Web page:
A singular carrier of ideas, information, knowledge, and culture, the book has always held a special place in society. Aspects of production, distribution and consumption have been the subject of thorough study, but analyses of the economics of the book trade remain rare, or less than comprehensive. The special status of the book, its importance for pre-industrial economy as a whole, and the limitations of the sources available seem to have prevented the undertaking of comparative, diachronic and synchronic surveys from the economics point of view. Recently, the topic of the economics of the book trade has come to the fore. Scholars acknowledge the importance of the price of books and its impact on society. Especially in the absence of a system of freely accessible libraries, the price of books imposed an important obstacle to access to information and knowledge circulating in print in the Early Modern Period. It is important, therefore, to study the business models for production, price formulation and market development, starting with information about sales of new and second-hand books sold in shops, at fairs, and at public auctions.
This conference invites papers dealing with any aspects related to the economics of book production, book distribution and book consumption in the Early Modern Period. Potential topics are the cost of book production, the price of unbound versus bound books, the impact of paper and parchment on production costs; analyses of retail versus wholesale transactions; distribution costs for books (packing, transportation, tolls, unpacking, and insurance issues); and purely monetary issues of the book trade related to payments made in different currencies, in cash or on account. In particular, we welcome papers which address the methodological problems of a historical economical approach to handpress books and the different types of payments and currencies involved, in addition to surveys addressing this issue from a comparative point of view (comparison between printing shops, on local, regional or transnational levels). We wish to programme papers going beyond isolated cases, and including, for instance, analyses of wider synchronic or diachronic data sets, which will help to clarify essential trends and factors in the economy of the book in Early Modern Europe.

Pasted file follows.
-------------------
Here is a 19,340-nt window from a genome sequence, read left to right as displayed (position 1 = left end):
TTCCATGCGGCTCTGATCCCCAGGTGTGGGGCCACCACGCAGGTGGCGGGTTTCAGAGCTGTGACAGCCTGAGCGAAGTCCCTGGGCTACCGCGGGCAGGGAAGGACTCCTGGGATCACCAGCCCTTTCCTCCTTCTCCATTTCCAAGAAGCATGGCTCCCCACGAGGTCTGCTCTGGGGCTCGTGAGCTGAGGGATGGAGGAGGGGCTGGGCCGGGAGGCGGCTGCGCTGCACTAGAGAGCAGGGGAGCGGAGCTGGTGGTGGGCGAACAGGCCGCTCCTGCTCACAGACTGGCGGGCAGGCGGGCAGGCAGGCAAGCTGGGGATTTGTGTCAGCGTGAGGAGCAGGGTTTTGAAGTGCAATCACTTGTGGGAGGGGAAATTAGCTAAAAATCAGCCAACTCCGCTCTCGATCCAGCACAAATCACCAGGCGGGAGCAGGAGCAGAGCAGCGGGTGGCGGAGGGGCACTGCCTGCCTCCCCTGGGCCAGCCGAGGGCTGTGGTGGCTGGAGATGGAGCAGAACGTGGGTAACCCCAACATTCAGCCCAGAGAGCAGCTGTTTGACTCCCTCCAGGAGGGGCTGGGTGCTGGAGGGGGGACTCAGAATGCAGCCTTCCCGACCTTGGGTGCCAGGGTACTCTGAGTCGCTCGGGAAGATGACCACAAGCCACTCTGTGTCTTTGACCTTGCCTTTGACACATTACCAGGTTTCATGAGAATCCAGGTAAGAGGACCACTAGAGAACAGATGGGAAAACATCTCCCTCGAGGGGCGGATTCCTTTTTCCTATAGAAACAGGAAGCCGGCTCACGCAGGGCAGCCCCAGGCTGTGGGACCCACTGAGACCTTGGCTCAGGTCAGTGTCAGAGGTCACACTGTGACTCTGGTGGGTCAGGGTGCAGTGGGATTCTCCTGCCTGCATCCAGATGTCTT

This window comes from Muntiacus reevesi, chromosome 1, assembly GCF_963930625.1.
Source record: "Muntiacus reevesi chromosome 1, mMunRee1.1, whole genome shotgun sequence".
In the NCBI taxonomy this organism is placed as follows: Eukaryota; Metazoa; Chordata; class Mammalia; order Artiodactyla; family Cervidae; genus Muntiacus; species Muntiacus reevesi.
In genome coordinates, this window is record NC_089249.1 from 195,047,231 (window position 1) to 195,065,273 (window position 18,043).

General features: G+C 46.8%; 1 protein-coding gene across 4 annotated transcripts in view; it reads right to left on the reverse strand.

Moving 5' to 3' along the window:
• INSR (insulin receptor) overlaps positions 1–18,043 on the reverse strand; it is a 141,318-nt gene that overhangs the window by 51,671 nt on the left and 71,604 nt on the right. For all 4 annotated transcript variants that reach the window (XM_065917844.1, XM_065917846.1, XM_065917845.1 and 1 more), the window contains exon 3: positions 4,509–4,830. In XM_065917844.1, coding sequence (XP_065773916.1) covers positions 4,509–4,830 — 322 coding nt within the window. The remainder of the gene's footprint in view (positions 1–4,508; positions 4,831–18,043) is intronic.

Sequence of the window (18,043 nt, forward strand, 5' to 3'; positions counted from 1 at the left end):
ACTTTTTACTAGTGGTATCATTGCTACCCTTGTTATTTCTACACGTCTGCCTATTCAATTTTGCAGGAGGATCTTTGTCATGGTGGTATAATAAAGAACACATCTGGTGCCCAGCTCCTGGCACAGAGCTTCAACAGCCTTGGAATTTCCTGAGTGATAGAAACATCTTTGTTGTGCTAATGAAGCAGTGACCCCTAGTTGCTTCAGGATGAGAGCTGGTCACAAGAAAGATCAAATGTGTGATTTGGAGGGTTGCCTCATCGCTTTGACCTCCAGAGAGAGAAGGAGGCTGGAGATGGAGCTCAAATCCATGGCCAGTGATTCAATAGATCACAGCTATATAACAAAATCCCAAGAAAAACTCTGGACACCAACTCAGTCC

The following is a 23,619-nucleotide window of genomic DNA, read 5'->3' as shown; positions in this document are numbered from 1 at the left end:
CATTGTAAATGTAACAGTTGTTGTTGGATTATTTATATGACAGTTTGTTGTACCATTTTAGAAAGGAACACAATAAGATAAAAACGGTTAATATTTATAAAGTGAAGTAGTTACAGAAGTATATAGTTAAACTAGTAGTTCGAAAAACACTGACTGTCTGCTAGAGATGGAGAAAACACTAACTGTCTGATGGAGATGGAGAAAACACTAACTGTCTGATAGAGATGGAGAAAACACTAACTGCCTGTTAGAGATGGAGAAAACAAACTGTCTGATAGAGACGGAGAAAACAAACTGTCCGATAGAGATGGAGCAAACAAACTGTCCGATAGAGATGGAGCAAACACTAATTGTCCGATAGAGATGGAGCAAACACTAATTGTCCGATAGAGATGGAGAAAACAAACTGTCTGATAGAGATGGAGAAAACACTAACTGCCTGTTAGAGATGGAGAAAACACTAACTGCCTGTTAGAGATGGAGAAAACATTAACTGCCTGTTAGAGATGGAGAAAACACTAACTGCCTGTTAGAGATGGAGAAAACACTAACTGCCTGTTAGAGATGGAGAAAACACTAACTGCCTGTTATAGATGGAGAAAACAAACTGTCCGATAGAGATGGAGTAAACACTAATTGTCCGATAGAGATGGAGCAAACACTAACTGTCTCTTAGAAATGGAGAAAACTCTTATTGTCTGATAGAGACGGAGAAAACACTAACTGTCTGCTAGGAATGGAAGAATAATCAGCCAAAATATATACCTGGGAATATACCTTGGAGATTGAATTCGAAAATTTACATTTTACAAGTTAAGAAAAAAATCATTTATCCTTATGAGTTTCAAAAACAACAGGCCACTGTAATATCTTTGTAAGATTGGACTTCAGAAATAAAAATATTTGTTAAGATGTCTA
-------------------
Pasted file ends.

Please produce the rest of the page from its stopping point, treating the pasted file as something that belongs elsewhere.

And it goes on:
The conference will take place at Antwerp University, fom 4–6 October 2018.
Please submit proposals for papers (c. 400 words) to firstname.lastname@example.org by 31 January 2018.
You will receive an answer by 15 March 2018.
– Dr. Renaud Adam, Université de Liège, Marie Skłodowska-Curie Research Fellow – LE STUDIUM – Institute of Advanced Studies of Loire Valley / Centre d’Etudes Supérieures de la Renaissance (Tours)
– Prof. dr. Pierre Delsaerdt, History Department, Antwerp University/ku Leuven
– Prof. dr. Kees Schepers, Ruusbroec Institute, Antwerp University
– Prof. dr. Johan van Heesch, History Department, ku Leuven/Brussels, Royal Library
– Prof. Angela Nuovo, Università di Udine, Department of Humanities and Cultural Heritage - EmoBookTrade project (ERC 694476)
– Prof. dr. Jeroen Puttevils, History Department, Antwerp University
– Prof. dr. Violet Soen, History Department, ku Leuven
– Prof. dr. Bert De Munck, History Department, Antwerp University
In collaboration with Antwerp University, Antwerp University Library and the Ruusbroec Institute, the EmoBookTrade project (Università di Udine), Flanders Book Historical Society, Antwerp Bibliophile Society, Museum Plantin-Moretus & Antwerp Heritage Library Hendrik Conscience.